Before the signing of Shaun Maloney hit the rocks, Aberdeen appeared to be all set in the attacking midfield position. Greg Stewart and Ryan Christie had each been recruited on a year’s loan to play on the wing, while Maloney would challenge Kenny McLean for a place as the team’s No.10. On paper, it was the best Aberdeen could have hoped for in the aftermath of Jonny Hayes and Niall McGinn departures from the club. But as keen tactician Derek McInnes would know, games are not played on paper.
I’ve written about it previously in the wake of the Maloney deal - which could still be on the cards despite the Scottish international flagging up an injury issue - but it bears repeating: there’s a very big difference between Hayes and McGinn and potential replacements Stewart and Christie.
Stewart is a striker turned wide player. He likes to drift inside from the left of midfield, take up central positions and try to score just as often as he facilitates. Christie is a central attacking midfielder by trade who often fills in on the flank because a more experienced and consistent player occupies the No.10 spot. Neither provide much of orthodox wing play you would often see from Hayes and McGinn, who were first and second in total crosses last season.
Even if McInnes is looking to construct a different attacking gameplan, standing pat and waiting for Maloney, rather than going out and recruiting a natural wide man, would leave Aberdeen short on options. It would also call for an increased attacking input from Andy Considine and Shay Logan from full-back, which could leave an undermanned Aberdeen defence a little overstretched on occasion.
That’s why the signing of Gary Mackay-Steven is perfect for the club’s needs. It provides the team with depth and balance, and the club with another player who has experience of excelling in the top flight.
Admittedly, the ex-Dundee United player has seen better days than his form of the past two-and-a-half years. Some players continue to rise after being hauled into the Old Firm pressure cooker; Mackay-Steven wilted. A promising start made way to inconsistency and lack of playing time. By the time 2017 arrived his confidence was shot, as evidenced by his startlingly poor performance in the Scottish Cup victory over St Mirren in March. That game sealed his fate and it was little surprise to see Celtic allow the player to leave for such a modest fee.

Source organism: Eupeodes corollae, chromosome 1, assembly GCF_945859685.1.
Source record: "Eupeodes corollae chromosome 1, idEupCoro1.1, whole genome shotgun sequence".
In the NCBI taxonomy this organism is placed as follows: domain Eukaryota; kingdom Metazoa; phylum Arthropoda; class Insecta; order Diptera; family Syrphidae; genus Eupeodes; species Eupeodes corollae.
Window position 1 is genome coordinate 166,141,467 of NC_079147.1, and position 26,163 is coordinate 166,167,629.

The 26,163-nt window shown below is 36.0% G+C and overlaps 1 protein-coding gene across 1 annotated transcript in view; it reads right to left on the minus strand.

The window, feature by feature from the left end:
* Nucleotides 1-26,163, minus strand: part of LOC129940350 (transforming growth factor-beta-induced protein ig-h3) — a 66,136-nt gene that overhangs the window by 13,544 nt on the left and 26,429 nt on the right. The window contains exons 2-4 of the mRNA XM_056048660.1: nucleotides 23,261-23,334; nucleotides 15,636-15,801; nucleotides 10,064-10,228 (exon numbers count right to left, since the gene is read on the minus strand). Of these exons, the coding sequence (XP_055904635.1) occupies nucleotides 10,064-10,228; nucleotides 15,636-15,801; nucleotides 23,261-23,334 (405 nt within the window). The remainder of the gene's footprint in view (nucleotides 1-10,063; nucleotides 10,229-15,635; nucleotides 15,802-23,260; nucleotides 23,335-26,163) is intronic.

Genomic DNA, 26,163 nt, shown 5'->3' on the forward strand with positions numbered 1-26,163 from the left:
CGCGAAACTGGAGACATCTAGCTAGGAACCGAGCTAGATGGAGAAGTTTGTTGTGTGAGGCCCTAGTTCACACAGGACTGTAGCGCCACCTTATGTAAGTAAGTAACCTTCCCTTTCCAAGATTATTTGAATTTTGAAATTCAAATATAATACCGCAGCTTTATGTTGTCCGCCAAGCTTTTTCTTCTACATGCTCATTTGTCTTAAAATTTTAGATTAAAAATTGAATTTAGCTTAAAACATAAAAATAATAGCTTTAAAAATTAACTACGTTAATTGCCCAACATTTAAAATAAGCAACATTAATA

It’ll now be up to McInnes to build him back up. He’s a different sort of player than Hayes and McGinn, more about finesse and skill than the power possessed by those two, but nonetheless capable of terrorising opposing defenders. During his days at United he was such a joyful player to watch. You just never knew what sort of flick or trick he was going to produce next, a trait which gradually dissipated during his time at Parkhead.
At 26, there’s plenty of time to re-energise his career, and he arrives at Pittodrie with a point to prove. If he can rediscover his United form this will be a great deal for Aberdeen. Back in 2014, Mackay-Steven was a better player than Hayes, and that can be true once again if the 30-year-old starts his decline over the next two seasons. To swap the players and earn a £1.15million is a seriously impressive bit of business, but only if GMS rediscovers his mojo.
Now, about that defence..